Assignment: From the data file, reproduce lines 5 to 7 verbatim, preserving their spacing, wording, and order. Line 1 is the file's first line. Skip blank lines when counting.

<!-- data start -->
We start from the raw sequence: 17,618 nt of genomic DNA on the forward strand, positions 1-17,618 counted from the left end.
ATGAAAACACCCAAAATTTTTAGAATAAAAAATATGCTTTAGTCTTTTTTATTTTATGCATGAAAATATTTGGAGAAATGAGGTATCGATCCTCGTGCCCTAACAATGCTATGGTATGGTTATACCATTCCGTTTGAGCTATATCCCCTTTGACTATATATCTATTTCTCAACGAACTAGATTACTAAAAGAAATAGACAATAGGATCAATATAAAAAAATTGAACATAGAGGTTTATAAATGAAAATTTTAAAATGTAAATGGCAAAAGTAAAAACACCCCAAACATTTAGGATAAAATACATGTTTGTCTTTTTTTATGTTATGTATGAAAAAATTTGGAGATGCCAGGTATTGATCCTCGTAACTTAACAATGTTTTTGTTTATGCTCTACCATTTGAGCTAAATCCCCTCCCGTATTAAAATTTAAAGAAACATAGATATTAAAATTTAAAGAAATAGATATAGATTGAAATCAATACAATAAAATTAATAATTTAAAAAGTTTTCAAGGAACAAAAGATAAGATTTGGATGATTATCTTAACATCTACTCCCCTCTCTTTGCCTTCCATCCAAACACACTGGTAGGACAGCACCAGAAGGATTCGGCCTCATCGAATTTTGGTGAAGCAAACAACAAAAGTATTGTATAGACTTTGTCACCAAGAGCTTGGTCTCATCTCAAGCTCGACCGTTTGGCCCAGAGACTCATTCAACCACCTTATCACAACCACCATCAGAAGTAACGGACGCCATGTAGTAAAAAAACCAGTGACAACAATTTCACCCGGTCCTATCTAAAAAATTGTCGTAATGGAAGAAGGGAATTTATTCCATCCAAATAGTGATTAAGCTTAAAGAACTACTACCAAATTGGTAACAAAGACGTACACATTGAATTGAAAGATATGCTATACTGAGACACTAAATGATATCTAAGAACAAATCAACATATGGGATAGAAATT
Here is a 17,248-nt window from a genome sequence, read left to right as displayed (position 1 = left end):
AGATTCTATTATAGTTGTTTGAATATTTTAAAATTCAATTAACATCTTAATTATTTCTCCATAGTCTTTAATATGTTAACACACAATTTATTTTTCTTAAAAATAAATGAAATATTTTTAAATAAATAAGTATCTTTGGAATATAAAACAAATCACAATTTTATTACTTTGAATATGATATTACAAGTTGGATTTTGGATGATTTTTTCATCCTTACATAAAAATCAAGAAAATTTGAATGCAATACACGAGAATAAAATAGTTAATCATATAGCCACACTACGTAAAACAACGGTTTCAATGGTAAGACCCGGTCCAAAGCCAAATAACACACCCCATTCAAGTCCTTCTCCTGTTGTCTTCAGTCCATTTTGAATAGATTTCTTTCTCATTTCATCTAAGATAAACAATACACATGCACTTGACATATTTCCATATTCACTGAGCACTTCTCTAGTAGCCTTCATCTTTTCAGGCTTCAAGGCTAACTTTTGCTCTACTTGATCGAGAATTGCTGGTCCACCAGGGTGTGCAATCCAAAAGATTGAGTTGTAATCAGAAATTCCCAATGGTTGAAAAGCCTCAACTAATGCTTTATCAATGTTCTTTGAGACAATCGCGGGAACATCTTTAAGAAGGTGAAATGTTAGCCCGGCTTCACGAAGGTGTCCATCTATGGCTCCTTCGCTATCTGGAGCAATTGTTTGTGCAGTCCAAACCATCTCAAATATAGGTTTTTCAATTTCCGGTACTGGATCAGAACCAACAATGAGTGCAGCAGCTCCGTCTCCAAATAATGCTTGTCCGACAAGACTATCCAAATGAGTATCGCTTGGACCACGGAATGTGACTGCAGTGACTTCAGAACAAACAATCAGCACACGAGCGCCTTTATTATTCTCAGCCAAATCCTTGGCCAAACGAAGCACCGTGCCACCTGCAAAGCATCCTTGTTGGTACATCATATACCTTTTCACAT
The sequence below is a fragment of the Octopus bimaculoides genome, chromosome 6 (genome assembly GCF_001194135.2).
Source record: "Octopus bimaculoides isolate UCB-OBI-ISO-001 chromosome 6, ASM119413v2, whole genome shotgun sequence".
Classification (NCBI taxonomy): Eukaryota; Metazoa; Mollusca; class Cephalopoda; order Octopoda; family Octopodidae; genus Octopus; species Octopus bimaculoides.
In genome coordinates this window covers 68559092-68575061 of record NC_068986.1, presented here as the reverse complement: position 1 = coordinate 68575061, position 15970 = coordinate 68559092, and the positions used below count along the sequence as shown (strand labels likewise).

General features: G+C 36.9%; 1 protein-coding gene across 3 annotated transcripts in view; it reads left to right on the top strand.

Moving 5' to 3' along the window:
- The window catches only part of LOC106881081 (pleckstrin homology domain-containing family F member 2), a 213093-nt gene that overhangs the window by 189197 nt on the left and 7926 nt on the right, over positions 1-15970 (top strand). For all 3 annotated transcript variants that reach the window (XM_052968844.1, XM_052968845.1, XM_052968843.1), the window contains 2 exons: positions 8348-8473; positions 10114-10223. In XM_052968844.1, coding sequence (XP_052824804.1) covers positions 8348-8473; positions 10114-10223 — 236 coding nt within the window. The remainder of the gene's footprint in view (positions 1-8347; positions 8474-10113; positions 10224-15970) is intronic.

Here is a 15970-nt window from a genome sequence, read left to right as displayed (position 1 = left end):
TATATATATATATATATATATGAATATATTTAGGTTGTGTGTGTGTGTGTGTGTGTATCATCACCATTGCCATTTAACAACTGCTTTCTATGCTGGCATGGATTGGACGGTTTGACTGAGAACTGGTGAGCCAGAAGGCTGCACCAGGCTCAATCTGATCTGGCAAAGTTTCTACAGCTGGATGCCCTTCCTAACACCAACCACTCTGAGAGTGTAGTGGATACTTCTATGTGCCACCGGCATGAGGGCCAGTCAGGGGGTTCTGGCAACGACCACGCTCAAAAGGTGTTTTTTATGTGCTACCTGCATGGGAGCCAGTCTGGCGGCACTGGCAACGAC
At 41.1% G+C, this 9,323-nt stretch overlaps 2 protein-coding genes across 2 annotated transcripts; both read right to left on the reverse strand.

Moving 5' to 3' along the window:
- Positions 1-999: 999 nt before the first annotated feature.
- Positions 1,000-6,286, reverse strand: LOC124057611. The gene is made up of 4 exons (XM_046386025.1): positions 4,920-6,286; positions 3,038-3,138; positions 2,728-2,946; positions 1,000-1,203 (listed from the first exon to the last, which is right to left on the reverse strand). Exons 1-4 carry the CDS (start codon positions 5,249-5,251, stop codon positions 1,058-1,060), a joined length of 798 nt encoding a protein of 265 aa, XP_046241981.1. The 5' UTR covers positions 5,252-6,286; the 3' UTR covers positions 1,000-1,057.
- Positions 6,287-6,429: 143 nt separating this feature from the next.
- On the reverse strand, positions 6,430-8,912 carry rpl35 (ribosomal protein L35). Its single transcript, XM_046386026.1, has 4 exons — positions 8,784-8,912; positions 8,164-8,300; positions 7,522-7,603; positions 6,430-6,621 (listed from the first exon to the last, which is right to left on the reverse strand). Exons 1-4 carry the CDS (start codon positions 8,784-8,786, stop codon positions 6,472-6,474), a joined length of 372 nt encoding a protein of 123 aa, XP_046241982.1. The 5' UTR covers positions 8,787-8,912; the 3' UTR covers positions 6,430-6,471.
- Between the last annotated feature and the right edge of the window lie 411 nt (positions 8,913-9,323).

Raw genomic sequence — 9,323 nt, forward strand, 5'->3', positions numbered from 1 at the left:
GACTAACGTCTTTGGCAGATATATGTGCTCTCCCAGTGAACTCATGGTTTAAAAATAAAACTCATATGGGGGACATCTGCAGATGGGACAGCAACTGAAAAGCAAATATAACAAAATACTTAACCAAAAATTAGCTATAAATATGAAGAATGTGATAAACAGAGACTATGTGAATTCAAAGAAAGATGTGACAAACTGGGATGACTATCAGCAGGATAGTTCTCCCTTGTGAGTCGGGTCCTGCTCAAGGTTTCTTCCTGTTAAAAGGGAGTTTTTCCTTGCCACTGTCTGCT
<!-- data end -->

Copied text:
The sequence below is a fragment of the Octopus bimaculoides genome, chromosome 6 (genome assembly GCF_001194135.2).
Source record: "Octopus bimaculoides isolate UCB-OBI-ISO-001 chromosome 6, ASM119413v2, whole genome shotgun sequence".
Classification (NCBI taxonomy): Eukaryota; Metazoa; Mollusca; class Cephalopoda; order Octopoda; family Octopodidae; genus Octopus; species Octopus bimaculoides.